It’s essentially what’s expected from albums like this, with the limitations being part-and-parcel with the overall work. At only nine tracks long, there’s not a great deal of room to branch out as it is, but there’s also a slightness to it that can be rather conspicuous in how waifish the album can sometimes feel. At least there’s more to the writing for the most part, as the oft-touted centrepiece of albums like this, where there’s a detail to weekends or i had a dream that you died that offers a more dimensional look at the ennui and mental degradation afflicting Sullivan. It’s also a bit top-heavy at the same time, with a lot of the standout lines and turns of phrase coming earlier on, and leaving the rest to feel thematically complete but less gripping.
It’s definitely a case of grow your hair long… being an album to suit its audience more than anything. It can be a bit vanilla and undersized at times, but for where it’s going and the lane it’s in, it’s not doing anything all that wrong either. Sullivan is definitely a talent in his field, a fact that’s easy to recognise and appreciate even if not everything connects. For what it’s worth, from a perspective decidedly not within the demographic, it’s alright.
For fans of: Julien Baker, Lomelda, Tomberlin
‘grow your hair long if you’re wanting to see something that you can change’ by Field Medic is released on 14th October on Run For Cover Records.
Birds In Row
The individuality often sought for within rock music is typified by Birds In Row. Even if they aren’t the biggest or most prolific band, their output has an untamed, electric nature through and through, befitting of an endeavour that sees its creators keep themselves effectively anonymous to not overshadow the music. It similarly comes embodied startlingly well on Gris Klein, emerging from the pandemic with an uncertainty and shapeshifting colour that Birds In Row wear so effectively.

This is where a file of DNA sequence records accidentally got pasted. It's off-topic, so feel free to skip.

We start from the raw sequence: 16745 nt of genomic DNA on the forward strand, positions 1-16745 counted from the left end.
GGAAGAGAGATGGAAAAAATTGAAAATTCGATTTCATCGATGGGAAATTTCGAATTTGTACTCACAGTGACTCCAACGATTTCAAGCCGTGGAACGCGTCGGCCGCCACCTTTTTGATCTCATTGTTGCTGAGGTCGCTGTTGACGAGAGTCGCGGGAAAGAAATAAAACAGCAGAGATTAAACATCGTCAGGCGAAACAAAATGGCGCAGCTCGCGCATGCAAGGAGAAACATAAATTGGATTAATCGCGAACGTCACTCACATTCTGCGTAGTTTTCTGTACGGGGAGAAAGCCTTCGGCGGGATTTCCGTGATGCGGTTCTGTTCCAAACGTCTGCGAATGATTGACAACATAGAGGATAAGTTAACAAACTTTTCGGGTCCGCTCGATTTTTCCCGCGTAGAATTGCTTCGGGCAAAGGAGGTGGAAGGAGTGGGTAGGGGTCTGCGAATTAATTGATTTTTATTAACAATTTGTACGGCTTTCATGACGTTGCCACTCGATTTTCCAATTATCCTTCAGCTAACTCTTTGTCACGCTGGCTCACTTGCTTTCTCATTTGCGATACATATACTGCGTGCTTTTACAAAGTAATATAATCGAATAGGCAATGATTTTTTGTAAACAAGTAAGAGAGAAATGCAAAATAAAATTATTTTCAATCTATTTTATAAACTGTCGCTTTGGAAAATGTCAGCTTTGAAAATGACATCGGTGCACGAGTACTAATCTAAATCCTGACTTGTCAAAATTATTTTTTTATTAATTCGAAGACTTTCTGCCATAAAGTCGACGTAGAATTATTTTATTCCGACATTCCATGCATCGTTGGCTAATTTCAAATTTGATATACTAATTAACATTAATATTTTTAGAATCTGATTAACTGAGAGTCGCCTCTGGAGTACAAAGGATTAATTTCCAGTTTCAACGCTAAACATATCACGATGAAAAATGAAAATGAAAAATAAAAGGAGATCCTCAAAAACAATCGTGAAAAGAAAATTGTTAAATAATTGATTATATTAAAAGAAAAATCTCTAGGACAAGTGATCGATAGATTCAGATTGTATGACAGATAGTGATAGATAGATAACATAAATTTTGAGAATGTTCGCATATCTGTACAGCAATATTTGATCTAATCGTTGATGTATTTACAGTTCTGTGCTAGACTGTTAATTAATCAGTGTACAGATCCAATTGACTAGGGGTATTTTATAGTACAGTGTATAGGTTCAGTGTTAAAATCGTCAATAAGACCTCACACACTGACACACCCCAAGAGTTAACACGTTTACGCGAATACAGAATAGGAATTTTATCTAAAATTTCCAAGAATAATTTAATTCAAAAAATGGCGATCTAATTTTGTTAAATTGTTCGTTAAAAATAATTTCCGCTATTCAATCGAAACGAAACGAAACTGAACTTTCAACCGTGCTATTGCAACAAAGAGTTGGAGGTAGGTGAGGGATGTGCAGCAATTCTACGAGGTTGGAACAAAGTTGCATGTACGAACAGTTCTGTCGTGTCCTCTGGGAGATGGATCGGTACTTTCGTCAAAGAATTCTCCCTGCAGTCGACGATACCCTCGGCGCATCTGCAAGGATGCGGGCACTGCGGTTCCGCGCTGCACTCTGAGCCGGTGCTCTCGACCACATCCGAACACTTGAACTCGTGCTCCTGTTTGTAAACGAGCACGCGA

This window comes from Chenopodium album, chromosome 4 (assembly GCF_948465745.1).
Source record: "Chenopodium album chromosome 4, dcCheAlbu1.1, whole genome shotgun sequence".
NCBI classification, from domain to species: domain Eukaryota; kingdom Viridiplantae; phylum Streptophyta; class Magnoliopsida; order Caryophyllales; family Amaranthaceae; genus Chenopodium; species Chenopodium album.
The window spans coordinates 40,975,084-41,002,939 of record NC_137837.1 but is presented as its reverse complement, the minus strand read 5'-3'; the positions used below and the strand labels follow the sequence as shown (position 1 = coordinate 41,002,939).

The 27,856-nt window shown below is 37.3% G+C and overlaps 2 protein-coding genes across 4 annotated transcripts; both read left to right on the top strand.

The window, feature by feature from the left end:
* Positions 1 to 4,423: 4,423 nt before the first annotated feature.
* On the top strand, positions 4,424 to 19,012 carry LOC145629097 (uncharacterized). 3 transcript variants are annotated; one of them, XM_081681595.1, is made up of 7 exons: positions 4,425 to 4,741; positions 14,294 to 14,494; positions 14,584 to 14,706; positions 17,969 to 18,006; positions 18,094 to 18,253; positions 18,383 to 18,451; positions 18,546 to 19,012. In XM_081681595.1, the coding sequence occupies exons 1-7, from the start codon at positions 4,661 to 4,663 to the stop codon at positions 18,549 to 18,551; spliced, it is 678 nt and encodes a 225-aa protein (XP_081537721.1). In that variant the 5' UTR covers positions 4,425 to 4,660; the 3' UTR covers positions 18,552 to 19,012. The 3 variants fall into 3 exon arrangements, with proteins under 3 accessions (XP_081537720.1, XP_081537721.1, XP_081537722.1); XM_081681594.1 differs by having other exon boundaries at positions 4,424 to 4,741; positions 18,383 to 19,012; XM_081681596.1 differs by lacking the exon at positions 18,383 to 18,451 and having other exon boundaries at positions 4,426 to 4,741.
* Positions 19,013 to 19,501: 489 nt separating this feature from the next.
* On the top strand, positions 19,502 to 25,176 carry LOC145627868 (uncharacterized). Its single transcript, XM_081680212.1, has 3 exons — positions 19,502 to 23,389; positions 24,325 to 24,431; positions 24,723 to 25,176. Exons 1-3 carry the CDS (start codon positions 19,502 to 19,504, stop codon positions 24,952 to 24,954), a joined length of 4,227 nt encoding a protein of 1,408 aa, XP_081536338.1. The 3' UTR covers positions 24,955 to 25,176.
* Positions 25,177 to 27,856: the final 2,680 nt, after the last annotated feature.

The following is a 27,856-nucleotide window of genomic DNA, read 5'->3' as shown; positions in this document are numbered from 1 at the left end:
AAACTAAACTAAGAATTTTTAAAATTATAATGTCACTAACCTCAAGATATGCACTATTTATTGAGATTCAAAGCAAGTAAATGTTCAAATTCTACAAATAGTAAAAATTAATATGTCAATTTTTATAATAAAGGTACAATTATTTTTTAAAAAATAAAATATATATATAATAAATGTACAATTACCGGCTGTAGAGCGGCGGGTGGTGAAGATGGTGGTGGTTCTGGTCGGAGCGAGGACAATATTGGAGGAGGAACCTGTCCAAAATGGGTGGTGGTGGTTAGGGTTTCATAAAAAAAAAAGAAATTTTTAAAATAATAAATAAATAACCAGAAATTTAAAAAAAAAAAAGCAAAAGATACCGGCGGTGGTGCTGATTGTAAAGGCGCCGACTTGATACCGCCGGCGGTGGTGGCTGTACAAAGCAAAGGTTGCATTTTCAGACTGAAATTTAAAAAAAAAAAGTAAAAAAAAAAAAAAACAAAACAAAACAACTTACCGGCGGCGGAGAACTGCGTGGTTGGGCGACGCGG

There’s a kinetic feel that this sort of unambiguously unstable music brings out so often. Woven in are strains of progressive music with punk and early screamo, free-flowing with a volatility in how naturally the screamed vocals come. The literary feel to the writing also does a lot in that vein, speaking on fracturing mental health and political outcry exacerbated by the ever-uncertain, ever-traumatic pandemic, the sort of loose ground that a band like Birds In Row can mine so thoroughly.
Key to it all, though, is the atmosphere, something which Gris Klein bears in no short supply. As for hooks, they’re a bit thin on the ground, though they aren’t a component crucial to what’s being done here. Instead, songs like Noah and Grisaille prioritise the buildup and cranking the tension and tautness, and that becomes way more exciting overall. It feels dynamic and free, anchored in a fantastic bass tone that’s always audibly reverberating behind guitars that are sharper and more wiry overall, and some phenomenally quick-handed drumming. It’s simply a terrific musical display across the board, always moving and recalibrating without missing a beat or falling too far into obliqueness.
That’s the crucial thing about Birds In Row—they’re layered and progressive, but never completely inaccessible through it. There’s enough sheer force within the details to define their punk edge and sate in that regard, on top of a production job and compositional deftness that’s always feeling fertile. As such, Gris Klein acts as a welcome addition to 2022’s pantheon of killer punk and hardcore, moving to its own beat and feeling characteristically vital every step of the way.
For fans of: Brutus, Touché Amoré, Oathbreaker
‘Gris Klein’ by Birds In Row is released on 14th October on Red Creek Records.
Words by Luke Nuttall